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Interview: Jessica Ko (Playbook, Opendoor, Google)
Breaking into product design, learnings at Google, joining the founding team at Opendoor, and now becoming a founder.
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Jessica Ko is a Co-Founder and CEO at Playbook (playbook.com). Prior to founding Playbook, she was the Head of UX & Brand Design at Opendoor where she joined as a founding member. And before that, she worked at Google/YouTube for 7 years.
In this interview, we talk about Jessica’s career into design, learnings from startups & big tech, and becoming a founder.
I hope you enjoy & let me know if you have any feedback via Twitter @thetkkong.
TK: How’d you get into design?
Jessica Ko: Yeah, so I discovered design back in probably about 2010. Before then, I had no idea what design was, I didn't know what UX was. And back then, a lot of people came from engineering or computer science backgrounds. I think it was because UX was not taught in school back then. And it was not a popular field.
It’s a brand new field. And nobody really understood what it was then. So I got into Google, and I was developing web pages for Google and also designing at the same time. And then, I discovered there’s a whole department called UX and Irene Au at the time, was the head of UX Design. I really wanted to get into this field.
So I ended up building a ton of prototypes for UX designers outside of my full-time job. I was working evenings and weekends and spending hours and hours, just building prototypes for them. I'd like to say that I was Google’s first prototyper. Because prototyping wasn’t actually a thing back then. There was no Principle or ProtoPie. This was a time when we were designing everything in Photoshop.
TK: How’d you end up convincing someone at Google to formally move into Design?
Jessica Ko: I didn’t ask for it right off the bat. It was more kind of a gradual thing that I kind of squeezed myself in there. I didn’t go straight to Irene Au saying that I wanted to be a UX Designer. I wanted to be useful to the team first, and show my value to the team. It took me almost a year, almost two years to actually move. Eventually, I got into their team but it was because both sides wanted each other.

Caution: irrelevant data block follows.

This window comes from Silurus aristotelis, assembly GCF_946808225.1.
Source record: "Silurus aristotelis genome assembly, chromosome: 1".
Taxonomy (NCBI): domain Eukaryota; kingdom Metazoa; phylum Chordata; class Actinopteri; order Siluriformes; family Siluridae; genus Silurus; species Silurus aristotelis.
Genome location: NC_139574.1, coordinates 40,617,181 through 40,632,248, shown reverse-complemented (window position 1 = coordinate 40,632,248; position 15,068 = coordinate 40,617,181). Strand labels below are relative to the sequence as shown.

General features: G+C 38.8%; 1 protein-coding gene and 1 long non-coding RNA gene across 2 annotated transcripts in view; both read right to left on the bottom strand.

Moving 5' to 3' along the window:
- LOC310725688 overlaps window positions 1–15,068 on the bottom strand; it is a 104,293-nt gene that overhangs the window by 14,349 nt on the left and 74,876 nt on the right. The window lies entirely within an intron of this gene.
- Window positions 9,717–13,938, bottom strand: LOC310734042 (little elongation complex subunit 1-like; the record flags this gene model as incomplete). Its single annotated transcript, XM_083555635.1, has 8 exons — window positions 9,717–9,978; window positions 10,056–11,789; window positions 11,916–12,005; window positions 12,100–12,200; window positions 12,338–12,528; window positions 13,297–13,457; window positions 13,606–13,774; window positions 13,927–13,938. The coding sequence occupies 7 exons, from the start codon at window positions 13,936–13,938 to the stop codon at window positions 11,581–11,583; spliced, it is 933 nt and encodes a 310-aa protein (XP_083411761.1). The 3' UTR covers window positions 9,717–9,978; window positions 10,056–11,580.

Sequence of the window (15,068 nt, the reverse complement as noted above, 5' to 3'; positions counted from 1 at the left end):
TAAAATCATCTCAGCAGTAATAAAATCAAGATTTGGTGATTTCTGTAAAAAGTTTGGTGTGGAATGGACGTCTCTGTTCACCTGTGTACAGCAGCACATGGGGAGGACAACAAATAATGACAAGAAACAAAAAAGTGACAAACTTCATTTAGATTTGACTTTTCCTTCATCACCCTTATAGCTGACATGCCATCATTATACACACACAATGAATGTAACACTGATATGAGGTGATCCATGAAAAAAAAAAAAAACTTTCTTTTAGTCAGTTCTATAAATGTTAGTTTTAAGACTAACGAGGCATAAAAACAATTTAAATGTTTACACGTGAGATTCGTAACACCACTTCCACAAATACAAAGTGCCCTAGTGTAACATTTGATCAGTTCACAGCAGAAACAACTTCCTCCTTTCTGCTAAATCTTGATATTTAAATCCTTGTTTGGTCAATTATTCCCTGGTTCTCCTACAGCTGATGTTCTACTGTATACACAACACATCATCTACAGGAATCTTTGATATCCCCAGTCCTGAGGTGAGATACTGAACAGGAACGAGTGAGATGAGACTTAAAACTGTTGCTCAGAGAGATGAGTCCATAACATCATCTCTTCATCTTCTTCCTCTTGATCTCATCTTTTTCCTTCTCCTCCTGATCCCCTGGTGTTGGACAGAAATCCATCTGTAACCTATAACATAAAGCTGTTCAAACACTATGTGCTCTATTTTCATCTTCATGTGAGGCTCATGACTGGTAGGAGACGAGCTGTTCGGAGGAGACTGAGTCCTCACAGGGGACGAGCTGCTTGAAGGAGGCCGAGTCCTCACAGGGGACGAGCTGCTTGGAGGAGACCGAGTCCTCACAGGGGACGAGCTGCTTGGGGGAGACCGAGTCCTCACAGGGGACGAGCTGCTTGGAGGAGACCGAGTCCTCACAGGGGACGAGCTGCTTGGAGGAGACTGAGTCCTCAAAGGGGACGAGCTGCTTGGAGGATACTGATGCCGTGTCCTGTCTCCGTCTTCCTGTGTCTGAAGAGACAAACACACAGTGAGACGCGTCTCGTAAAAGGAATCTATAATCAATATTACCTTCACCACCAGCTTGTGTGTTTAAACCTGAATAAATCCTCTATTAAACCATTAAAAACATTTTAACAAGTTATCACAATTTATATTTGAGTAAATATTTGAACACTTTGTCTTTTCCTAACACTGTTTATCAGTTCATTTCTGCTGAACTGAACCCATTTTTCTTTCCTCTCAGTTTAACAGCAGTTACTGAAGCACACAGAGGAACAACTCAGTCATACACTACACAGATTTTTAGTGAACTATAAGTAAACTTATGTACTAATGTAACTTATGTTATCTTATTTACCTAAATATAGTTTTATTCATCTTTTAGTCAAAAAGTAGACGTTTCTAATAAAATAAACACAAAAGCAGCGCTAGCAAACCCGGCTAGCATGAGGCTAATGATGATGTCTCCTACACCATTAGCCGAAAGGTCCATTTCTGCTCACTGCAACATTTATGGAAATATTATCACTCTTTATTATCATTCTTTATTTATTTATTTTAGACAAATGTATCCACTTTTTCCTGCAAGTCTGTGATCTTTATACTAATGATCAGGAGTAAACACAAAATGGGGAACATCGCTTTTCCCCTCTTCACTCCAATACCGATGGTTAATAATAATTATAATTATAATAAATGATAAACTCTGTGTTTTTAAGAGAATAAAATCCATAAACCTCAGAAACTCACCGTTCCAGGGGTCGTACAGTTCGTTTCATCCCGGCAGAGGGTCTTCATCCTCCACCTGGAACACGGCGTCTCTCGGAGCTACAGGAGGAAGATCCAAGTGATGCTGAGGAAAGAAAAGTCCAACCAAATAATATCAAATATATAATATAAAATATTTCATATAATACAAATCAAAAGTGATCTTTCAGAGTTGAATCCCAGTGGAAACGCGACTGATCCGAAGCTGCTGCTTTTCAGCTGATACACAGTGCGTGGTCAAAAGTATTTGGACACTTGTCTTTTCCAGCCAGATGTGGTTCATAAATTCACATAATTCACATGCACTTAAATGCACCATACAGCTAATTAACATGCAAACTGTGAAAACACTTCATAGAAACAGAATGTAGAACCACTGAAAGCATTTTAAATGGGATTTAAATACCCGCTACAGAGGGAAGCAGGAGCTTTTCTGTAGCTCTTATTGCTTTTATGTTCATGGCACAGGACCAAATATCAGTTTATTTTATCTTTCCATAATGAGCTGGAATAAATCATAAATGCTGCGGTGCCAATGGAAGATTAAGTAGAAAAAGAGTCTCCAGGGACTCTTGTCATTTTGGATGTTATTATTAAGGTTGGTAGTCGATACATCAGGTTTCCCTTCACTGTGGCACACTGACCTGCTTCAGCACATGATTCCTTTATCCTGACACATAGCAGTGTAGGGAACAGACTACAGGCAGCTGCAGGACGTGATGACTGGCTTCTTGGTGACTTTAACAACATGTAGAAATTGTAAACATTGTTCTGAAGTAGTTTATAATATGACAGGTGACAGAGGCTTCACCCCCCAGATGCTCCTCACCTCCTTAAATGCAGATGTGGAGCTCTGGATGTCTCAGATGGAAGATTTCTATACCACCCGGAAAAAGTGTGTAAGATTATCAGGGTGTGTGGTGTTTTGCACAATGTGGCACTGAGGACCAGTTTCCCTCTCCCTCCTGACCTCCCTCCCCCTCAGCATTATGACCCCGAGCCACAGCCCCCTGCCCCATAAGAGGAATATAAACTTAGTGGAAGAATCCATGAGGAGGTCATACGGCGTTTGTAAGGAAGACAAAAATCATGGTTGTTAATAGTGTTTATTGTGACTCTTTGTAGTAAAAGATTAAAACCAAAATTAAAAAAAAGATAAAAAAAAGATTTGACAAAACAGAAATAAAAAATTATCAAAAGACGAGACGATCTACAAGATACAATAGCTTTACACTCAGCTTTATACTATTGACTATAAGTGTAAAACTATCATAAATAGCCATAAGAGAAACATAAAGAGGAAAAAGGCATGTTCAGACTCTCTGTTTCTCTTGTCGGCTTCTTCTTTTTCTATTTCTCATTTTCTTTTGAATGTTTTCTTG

TK: What was your biggest takeaway from designing at Google/YouTube?
Jessica Ko: It’s one of those things that you don't feel like you're learning a whole lot until you left the job. It looks like a big mess when you’re in the middle of it but then you realize “holy crap, I actually have grown quite a bit as a designer.”
When I left Google, I realized how much I learned about the UX process. We went through so many sprints and there’re so many different types of UX processes. I got to see designers who come from Microsoft or Apple and see their processes. It’s a place to see where you get to see everyone’s how they work, how they operate, what they are like, how organized they are, and their whole process.
TK: You then left Google to join the founding team at Opendoor ($OPEN). How did you know it was time to leave Google?
Jessica Ko: I was at Google for 7 years, and on different teams inside Google. You learn a lot of different things by switching teams. When I left Google, I wanted to explore something that’s different from Google. I wondered, what is it like to start a brand or product from scratch? I felt like I could design stuff on my own, beyond Google. I wanted to get out of my mothership and experience truly what designing from scratch would feel like.
TK: How’d you choose Opendoor? What was your framework to joining an early-stage team?